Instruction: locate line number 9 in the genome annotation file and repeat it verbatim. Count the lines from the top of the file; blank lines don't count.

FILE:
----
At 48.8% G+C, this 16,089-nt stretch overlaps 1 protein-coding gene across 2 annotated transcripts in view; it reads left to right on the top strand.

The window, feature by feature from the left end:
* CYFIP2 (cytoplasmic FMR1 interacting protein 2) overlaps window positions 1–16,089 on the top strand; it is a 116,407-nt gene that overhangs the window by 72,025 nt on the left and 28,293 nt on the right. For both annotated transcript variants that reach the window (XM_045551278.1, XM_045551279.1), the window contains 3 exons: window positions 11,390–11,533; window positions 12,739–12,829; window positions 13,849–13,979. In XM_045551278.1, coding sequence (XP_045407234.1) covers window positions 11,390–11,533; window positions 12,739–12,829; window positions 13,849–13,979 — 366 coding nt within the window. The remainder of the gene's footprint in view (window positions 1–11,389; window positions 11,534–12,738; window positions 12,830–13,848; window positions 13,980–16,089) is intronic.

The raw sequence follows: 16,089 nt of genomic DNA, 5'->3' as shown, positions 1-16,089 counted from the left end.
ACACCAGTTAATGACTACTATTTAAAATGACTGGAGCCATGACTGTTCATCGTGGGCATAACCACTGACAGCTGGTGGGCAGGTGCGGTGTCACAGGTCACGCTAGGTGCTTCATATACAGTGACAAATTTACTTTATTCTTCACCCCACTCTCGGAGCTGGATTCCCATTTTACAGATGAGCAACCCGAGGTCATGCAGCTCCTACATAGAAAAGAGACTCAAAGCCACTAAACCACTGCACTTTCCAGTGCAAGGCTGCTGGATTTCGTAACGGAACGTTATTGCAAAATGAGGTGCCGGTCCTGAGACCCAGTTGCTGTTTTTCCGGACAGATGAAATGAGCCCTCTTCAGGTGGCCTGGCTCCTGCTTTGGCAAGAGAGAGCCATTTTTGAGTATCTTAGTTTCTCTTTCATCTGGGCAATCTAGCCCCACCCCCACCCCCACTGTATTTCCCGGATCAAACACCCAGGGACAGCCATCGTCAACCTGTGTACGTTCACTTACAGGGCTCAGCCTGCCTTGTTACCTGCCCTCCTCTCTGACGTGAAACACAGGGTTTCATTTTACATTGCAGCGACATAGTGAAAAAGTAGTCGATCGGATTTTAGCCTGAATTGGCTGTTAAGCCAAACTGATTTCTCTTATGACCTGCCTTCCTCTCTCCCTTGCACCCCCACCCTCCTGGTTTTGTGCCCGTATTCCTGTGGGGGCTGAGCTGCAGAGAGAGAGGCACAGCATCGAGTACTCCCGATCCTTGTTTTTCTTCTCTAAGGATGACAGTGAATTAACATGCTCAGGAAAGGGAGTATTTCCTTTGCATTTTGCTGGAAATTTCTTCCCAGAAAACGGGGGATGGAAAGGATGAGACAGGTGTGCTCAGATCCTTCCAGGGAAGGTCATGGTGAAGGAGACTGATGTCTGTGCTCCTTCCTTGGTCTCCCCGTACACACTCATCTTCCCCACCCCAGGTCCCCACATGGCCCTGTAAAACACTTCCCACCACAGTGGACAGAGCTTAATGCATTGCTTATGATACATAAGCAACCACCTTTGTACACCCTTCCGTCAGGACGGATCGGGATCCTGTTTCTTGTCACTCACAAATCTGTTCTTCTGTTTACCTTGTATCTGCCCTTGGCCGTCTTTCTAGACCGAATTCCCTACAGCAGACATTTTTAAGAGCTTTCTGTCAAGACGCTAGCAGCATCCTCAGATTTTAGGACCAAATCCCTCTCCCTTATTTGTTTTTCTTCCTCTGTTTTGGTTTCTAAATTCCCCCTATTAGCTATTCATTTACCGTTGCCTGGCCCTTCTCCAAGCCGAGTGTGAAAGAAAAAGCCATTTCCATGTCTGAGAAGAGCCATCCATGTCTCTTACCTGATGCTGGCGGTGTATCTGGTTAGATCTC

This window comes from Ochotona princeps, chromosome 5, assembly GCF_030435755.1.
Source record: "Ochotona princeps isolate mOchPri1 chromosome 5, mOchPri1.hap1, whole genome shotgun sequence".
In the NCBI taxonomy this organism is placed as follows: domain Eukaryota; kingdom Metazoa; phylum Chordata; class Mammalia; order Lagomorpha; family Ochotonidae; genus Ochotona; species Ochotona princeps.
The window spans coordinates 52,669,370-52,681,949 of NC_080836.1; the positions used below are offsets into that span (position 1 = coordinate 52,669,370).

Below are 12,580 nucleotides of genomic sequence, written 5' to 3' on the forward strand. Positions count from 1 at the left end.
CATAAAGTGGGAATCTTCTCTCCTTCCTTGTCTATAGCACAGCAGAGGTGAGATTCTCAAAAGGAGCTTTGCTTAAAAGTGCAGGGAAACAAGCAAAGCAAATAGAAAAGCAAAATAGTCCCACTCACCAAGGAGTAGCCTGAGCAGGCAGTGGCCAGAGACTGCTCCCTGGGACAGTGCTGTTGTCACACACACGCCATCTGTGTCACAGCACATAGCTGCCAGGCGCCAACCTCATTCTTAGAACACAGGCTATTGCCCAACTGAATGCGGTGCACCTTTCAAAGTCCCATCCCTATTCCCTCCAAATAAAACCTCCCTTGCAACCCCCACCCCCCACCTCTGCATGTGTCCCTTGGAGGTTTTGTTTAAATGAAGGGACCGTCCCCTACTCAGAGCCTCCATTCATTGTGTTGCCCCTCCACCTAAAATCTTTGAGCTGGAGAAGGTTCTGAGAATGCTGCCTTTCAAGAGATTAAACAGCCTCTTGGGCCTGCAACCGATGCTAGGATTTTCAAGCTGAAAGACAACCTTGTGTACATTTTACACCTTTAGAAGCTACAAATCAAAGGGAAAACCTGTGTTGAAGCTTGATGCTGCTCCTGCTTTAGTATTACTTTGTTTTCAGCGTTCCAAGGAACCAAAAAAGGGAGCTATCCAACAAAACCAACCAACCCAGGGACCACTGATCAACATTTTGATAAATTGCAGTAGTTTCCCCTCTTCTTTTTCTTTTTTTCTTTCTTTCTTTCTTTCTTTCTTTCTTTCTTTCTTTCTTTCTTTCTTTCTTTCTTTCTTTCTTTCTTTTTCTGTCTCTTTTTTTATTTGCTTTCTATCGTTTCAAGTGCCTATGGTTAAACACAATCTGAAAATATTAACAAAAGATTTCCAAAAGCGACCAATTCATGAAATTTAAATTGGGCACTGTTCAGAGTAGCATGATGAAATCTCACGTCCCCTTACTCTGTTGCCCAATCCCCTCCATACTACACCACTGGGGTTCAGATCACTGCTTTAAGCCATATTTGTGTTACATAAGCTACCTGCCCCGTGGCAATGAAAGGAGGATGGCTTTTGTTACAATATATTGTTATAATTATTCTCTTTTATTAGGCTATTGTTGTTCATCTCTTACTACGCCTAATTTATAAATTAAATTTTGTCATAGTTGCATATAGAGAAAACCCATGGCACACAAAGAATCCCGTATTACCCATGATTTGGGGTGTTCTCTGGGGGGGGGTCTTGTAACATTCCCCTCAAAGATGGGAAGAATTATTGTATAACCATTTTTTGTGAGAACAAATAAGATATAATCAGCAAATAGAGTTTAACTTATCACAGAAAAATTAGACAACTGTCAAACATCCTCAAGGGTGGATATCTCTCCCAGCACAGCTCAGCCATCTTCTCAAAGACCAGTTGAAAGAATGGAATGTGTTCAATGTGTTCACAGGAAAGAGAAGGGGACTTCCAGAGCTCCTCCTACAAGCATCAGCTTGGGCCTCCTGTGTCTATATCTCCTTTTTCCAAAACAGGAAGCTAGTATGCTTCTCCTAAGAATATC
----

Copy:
The window spans coordinates 52,669,370-52,681,949 of NC_080836.1; the positions used below are offsets into that span (position 1 = coordinate 52,669,370).